Civil Justice: Access, Cost, and Expedition. The Netherlands
The Dutch court system is made up of four levels of courts of general jurisdiction: local; district; and regional courts; surmounted by the High Court for final appeals. Each level has its own separate civil and criminal sections.
Nationally, there are:
Sixty-two local courts (kanton-gerecht). Local courts handle petty crime and small claims. They also have jurisdiction in all tenancy matters, and family cases. In 1994, there were 139 judges in local courts. In 1999, local courts will be administratively integrated with the district courts. However, more than 50 local court offices will remain open, complete with judges and administrative staff, for the hearing of cases.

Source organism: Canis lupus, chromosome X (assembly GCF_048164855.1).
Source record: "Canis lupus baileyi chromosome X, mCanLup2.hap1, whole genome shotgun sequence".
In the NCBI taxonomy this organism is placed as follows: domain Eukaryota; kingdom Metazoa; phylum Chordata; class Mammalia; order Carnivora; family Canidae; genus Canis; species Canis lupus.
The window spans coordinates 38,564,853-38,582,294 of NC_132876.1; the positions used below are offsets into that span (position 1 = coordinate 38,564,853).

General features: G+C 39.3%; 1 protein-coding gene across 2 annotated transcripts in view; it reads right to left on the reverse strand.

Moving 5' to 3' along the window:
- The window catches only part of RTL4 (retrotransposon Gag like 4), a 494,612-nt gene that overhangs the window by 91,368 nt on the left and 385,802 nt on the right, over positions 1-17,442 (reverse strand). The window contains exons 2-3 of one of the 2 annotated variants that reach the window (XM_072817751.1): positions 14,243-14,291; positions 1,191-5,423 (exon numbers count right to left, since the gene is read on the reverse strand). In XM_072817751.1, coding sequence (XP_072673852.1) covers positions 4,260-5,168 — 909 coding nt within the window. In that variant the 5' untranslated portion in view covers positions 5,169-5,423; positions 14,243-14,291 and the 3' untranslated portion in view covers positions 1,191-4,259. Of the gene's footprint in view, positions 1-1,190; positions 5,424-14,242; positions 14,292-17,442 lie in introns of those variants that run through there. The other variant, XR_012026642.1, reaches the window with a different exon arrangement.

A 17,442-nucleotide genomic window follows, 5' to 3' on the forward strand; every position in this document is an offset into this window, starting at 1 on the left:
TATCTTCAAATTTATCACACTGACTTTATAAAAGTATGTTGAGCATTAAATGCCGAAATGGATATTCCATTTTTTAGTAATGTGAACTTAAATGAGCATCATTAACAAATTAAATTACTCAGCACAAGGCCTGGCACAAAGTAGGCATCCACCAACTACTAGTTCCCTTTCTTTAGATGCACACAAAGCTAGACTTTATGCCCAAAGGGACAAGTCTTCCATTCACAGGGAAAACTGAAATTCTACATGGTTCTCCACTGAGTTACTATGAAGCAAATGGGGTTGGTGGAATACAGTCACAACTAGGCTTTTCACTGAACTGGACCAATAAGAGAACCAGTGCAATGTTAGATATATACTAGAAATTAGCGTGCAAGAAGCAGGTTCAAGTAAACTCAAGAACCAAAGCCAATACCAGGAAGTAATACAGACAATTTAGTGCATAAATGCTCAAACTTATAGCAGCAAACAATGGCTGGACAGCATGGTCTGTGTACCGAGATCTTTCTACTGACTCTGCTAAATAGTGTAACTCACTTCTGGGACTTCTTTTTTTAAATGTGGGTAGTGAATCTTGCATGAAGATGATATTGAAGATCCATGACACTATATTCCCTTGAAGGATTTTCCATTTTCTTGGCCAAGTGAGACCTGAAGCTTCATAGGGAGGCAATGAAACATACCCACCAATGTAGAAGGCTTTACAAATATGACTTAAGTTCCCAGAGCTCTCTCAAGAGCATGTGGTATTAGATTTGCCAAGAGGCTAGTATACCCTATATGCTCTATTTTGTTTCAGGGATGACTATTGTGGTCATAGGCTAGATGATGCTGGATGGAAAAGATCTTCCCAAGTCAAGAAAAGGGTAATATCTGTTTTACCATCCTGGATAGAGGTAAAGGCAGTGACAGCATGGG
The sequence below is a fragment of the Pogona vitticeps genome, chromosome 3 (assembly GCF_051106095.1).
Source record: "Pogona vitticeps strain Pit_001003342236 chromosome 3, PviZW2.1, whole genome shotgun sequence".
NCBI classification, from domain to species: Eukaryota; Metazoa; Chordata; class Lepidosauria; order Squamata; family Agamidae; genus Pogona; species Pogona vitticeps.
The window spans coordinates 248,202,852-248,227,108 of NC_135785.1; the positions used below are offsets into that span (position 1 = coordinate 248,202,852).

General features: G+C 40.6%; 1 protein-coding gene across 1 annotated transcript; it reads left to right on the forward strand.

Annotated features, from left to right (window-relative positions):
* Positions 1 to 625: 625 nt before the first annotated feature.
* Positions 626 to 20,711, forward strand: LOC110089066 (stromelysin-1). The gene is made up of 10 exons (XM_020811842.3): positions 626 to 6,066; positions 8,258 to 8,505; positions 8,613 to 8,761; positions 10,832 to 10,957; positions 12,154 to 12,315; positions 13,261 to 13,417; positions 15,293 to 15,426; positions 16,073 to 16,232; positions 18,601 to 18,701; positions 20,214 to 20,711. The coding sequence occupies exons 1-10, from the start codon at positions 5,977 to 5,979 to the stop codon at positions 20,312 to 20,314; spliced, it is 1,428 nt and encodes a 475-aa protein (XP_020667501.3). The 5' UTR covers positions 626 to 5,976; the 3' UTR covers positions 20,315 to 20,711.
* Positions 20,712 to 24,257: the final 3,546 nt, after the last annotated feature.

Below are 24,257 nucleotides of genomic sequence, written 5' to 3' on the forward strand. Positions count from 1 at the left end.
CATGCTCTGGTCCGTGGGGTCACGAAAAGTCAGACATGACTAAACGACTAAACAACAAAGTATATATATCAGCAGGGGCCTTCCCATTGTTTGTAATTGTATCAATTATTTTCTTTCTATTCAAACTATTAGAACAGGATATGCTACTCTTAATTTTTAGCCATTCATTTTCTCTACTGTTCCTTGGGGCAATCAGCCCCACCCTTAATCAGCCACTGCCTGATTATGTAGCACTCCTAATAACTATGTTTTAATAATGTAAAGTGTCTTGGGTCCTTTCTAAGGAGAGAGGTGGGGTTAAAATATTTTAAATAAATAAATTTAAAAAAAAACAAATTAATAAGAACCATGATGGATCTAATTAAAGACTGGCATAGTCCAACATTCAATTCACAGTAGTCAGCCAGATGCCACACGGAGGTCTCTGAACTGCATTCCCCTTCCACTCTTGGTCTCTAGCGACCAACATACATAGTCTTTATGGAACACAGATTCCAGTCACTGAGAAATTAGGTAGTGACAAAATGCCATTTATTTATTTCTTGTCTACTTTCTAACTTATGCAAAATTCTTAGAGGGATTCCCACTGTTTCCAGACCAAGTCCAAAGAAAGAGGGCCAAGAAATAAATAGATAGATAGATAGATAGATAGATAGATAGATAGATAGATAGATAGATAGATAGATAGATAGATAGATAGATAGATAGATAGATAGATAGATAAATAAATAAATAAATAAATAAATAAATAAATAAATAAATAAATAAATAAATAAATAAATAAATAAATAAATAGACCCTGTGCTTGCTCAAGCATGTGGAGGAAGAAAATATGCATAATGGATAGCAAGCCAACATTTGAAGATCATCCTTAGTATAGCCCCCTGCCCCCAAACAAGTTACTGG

Nineteen district courts (rechtbank). These courts have original jurisdiction in those cases where more serious criminal charges or larger sums are at stake (presently Dfl. 5,000 or more). They also hear appeals from local court decisions involving a sum of at least Dfl. 2,500. Figures for 1994 showed about 850 judges in the district courts.
Five regional courts (Hof van Justitie or Gerechtshof). The regional courts hear appeals from the district courts. They also have original jurisdiction in fiscal matters, and certain other specified matters, regarded as of some symbolic importance, such as high treason, and matters involving threats to the security of the state. In 1994, the total regional court bench consisted of 224 judges.
The High Court (Hoge Raad). The High Court is the final court of appeal of general jurisdiction. The High Court is able to review cases only on their legal merits (cassation). It is divided into three divisions -- civil, penal, and fiscal. Of its three chambers, the one dealing with fiscal matters is the biggest, having 11 members, as compared to 10 in the penal, and 9 in the civil chambers.